Navy's Asian last hurrah flags end of empire
Old salts shed a tear yesterday as the Royal Navy closed its last base in the Far East.
The White Ensign was lowered at HMS Tamar 100 years to the day after a ship bearing that name first arrived in Hong Kong.
Eight bells - signalling the end of a long watch - rang out as hundreds of white-uniformed sailors stood to attention in the midday sun.
Witnessing the parade were the chief of the Royal Navy and many retired sailors, their chests bristling with medals.
'I had to wipe away a tear,' said the senior naval officer in Hong Kong, Commodore Peter Melson.
'It was an emotional occasion,' admitted Commander Oliver Wright (Retired) who knew Hong Kong in the 1950s when he served on destroyers sent to fight in the Korean War.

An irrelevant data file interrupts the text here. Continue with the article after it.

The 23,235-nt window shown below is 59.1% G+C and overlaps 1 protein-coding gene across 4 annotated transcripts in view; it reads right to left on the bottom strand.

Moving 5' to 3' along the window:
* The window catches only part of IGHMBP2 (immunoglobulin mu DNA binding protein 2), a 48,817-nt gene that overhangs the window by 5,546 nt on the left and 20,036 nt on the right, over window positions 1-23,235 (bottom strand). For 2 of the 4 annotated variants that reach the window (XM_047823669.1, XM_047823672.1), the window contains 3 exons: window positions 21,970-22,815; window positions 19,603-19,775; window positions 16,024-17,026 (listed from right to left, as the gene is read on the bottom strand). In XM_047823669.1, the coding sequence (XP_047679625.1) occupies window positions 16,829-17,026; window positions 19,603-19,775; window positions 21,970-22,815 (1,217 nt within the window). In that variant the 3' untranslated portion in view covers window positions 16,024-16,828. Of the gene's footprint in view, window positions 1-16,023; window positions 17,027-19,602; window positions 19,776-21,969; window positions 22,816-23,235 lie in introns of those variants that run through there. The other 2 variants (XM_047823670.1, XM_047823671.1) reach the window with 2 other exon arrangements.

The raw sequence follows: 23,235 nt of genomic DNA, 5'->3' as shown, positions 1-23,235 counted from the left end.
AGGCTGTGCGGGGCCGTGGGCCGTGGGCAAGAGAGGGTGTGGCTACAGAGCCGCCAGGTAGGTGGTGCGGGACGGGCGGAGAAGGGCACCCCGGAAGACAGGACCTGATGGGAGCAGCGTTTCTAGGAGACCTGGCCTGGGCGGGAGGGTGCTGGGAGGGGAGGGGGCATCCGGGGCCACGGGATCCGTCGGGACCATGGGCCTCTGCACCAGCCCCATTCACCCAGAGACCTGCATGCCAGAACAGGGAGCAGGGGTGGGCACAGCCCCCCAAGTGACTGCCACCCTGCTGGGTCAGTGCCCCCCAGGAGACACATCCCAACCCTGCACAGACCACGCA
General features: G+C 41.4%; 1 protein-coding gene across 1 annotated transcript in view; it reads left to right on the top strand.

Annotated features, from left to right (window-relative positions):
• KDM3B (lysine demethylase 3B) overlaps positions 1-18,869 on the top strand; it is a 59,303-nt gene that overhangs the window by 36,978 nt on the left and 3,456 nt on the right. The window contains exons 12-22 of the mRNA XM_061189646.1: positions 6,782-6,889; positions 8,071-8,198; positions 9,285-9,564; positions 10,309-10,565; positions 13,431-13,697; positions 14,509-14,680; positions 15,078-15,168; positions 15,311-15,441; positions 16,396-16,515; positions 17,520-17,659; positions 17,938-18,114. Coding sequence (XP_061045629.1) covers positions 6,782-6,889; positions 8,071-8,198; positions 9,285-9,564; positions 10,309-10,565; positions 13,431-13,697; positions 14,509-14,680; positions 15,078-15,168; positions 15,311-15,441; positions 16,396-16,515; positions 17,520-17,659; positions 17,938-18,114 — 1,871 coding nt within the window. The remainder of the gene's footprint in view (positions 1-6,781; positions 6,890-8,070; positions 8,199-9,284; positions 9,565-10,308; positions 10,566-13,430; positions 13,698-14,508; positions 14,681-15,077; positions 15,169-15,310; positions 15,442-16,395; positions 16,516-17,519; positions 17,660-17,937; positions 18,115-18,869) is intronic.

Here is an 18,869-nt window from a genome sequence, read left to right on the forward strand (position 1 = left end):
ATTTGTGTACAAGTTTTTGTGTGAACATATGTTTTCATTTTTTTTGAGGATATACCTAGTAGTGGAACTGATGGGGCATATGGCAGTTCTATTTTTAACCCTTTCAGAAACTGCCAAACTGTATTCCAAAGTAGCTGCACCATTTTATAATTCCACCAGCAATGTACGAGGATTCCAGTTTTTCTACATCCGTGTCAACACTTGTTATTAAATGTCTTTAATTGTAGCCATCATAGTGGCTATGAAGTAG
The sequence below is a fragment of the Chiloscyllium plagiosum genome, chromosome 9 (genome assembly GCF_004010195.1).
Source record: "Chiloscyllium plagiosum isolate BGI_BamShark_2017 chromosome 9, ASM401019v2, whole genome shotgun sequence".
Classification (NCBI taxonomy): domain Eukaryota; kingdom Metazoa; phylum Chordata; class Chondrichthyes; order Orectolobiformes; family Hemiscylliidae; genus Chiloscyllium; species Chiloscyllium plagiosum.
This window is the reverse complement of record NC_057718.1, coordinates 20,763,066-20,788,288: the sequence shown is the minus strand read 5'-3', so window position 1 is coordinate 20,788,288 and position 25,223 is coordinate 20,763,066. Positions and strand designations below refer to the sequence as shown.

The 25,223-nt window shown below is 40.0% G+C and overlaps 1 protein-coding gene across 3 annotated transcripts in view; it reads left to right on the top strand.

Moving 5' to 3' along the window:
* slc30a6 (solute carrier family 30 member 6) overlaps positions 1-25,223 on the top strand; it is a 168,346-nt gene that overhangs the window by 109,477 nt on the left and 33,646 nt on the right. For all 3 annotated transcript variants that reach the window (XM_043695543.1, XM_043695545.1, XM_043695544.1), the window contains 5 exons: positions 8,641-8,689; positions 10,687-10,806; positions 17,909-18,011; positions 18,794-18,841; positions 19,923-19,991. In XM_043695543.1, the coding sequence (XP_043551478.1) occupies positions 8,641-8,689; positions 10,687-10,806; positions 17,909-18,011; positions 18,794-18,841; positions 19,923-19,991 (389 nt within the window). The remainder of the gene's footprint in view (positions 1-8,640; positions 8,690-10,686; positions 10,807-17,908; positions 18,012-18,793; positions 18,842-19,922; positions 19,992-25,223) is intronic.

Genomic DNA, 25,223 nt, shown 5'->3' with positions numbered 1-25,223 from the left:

'But the Navy has always been a progressive organisation. We can't live in the past.' First Sea Lord Admiral Sir Jock Slater officially decommissioned the base and paid tribute to all the civilians and service personnel who had been involved with HMS Tamar.
'Of course, the ceremony is of great emotion, great sadness,' he said.
'But we stand here very proudly.' A ceremonial guard was mounted for the occasion, featuring the band of the Royal Marines.
But some were left untouched by emotion.
Leading Radio Operator Spike Hughes, one of the men who lowered the White Ensign, said: 'Getting Hong Kong back from the Japanese was significant, but this is just a working holiday.' Royal Navy patrol craft will continue to operate from the site of the 'stone frigate' until the handover.